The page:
# Class 18: Intro to MATLAB

MATLAB = MATrix LABoratory

How do I access MATLAB? Two options (plus one):

• Go to any of the campus computing sites where it will be installed and ready to go. This includes McDowell, Pearson, Smith, Purnell, others I don't know. This is the easiest option!
• Purchase a student copy fro MathWorks. It will cost \$99 and be good throughout your undergraduate career. It is a memory hog.
• (Semi-option) You can use http://octave-online.net/ which runs Octave a MATLAB open source copy. It is not exactly MATLAB and it has extra commands, so focus more on learning how to use MATLAB rather than Octave. For today's mini-tasks please use Octave.

Why are we learning this?

• MATLAB is THE LANGUAGE or engineers. Almost all of your future mentors will have MATLAB scripts they have collected over the years. They will expect that you can hack together a model of some system in MATLAB, with a nice pretty plot.
• By seeing the same ideas in a slightly different format you will recognize the difference between learning to program and learning a particular language.
• MATLAB is made for scientific computing, in particular numerical linear algebra. Almost everything in the world is just applied linear algebra so it's nice to play with it.
• Seeing two different languages that have different strengths gives you some perspective as you move out of the nest.

I don't like learning this way, what can I do? Here are other resources for learning MATLAB:

OK, let's do this.

## Hello World

Hello World Task 1: Head over to http://octave-online.net/ and in the Command Prompt run the command: disp('Hello world!')

Saved Script Task 2: If you register using gmail (your udel account) then you can save a script. In MATLAB scripts are saved as *.m files. So save a file names hello.m which displays your name.

In my opinion, the number one indicator of your success is the extent to which you demonstrate self-determinism. As young coders this means that you must always begin a new language by learning how to access documentation.

We get help with MATLAB (and Octet) by using help * and doc *

Get Help Task 3: Type help disp. Then type doc disp. Based on your findings what is another function which displays output to the screen?

The Internet is our friend Task 4: Use the internet to figure out how to "roll a die" in MATLAB (that is generate a uniform random integer from 1 to 6 inclusive).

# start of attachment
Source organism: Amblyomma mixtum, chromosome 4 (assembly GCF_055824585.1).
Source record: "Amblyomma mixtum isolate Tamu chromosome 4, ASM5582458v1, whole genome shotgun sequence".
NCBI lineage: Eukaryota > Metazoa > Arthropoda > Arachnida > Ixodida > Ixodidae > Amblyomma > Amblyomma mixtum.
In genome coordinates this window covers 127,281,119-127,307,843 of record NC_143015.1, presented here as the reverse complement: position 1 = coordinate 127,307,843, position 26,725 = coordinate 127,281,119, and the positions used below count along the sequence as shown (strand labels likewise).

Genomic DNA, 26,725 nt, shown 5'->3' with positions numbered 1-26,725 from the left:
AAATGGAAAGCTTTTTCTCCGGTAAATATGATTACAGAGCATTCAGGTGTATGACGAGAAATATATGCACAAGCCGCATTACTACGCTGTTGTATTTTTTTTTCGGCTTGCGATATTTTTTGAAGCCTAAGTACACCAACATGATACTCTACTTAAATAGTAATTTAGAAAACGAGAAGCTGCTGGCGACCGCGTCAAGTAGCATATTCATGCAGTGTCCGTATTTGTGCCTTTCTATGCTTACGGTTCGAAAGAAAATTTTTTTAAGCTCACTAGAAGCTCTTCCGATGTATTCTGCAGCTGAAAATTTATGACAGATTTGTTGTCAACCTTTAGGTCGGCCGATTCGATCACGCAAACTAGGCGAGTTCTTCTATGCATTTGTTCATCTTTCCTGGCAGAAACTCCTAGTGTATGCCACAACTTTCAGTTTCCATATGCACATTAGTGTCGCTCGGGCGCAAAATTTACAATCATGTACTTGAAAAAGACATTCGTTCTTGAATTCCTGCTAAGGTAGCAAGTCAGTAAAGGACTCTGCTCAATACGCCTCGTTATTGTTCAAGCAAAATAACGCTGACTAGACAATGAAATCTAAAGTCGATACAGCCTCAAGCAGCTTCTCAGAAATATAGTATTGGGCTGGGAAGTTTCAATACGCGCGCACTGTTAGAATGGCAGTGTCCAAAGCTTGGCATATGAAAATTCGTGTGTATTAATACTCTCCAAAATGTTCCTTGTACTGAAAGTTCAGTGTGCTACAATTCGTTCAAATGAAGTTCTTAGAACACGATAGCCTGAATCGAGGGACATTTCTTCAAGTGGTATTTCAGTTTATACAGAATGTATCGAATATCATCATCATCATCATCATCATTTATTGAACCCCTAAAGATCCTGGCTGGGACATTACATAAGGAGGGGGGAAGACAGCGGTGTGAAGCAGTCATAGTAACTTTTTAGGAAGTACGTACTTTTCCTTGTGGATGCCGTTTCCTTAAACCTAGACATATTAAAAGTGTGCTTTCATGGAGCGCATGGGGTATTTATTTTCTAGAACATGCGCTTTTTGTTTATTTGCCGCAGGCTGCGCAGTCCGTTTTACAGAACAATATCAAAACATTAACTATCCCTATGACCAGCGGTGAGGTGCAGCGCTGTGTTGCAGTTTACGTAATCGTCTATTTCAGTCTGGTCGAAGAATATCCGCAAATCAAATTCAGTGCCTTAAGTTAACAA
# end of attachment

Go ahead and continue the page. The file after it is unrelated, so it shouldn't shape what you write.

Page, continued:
Tab completion also works!

## Comparing with Python

Here is a comparison of Python and MATLAB (matlab-python-cheatsheet.pdf borrowed from Andy Roosen, thanks):

Attempt Task 5: Use MATLAB (Octave) to tell me the terms in the sequence that starts at 3 ends at 30 and takes steps of size 7.

Translator Challenge Task 6: Write a program that rolls a die 100 times and displays the number of times each number was rolled. Hint: work with the tools you have and blah += 1 works the same way it did in Python.

## Everything is a matrix

If you've never dealt with matrices before you can think of them as "lists containing fixed-length lists". The term vector is used for a single row or a single column (called a row vector or column vector, respectively).

In MATLAB everything is a matrix, so to use it well you have to think that way.

One of the most important things to understand is the indexing:

Play Task 7: Try the following operation: a = 1:10. Now run b = a + 10. Now c = a + b. Now execute a * c' and a' * c. What do you think happened?

Predict Task 8: Now predict what will happen when you perform a*3.

Mind Blowing Task 9: Now execute surf(a' * c).

Super Mind Blown Task 10: Now execute surf(sin(a)' * cos(c))!

Play Task 11: Now try plot(1:0.1:1.9, a).

Infer Task 11: Try to make a nice sine wave plot.

Let's chat about all that happened there.

## Daily Challenge

Figure out how to plot the bell curve (a normal distribution), and make a nice plot for me.